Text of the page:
Critical reasons do not justify a theory, for the fact that one theory has so far withstood criticism better than another is no reason whatever for supposing that it is actually true. But although critical reasons can never justify a theory, they can be used to defend (but not to justify ) our preference for it: that is, our deciding to use it, rather than some, or all, of the other theories so far proposed.

the question of justification, or of the existence of positive reasons

In this way we come to realize that Hume’s epistemological problem—the problem of giving positive justifying reasons, or the problem of justification—might be replaced by the totally different problem of explaining, giving critical reasons, why we prefer one theory to another (or to all others known to us), and ultimately by the problem of critically discussing hypotheses in order to find out which of them is—comparatively—the one to be preferred.

Thus one of the two meta-theories may do no more than sum up the present state of our critical discussion fairly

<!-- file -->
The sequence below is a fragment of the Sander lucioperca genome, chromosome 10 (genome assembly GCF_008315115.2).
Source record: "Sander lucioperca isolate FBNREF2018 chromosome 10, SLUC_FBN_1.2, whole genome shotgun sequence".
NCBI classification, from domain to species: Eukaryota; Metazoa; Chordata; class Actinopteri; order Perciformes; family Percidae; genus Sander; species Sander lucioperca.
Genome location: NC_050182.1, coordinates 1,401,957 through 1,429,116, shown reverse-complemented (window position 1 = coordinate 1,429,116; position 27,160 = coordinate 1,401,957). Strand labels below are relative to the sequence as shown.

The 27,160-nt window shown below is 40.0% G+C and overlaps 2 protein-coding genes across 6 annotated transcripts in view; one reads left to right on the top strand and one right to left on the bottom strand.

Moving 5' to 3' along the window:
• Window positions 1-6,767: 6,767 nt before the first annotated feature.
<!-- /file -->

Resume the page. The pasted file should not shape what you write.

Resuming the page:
Popper is trying to explain that saying “I like theory X more than Y because it did better in the critical debate” counts as using negative/critical reasoning. It’s different than “I like theory X more than Y because I have positive reason Z”. He’s saying there’s a difference between objective-level positive claims and comparative meta-level claims about why one theory is better as a result of negative criticism.

there is, again, no attempt on my part to justify positively, or establish, in the traditional sense, that a preference for one theory rather than another is the correct one.

Popper’s saying we don’t establish we’re right, or probably right, or fallibly right, or anything like that. The theories we tentatively accept are fully unjustified. We just found (more quantity and severity of) errors in alternatives. (This is differs from my approach of using decisive arguments while rejecting degree arguments.)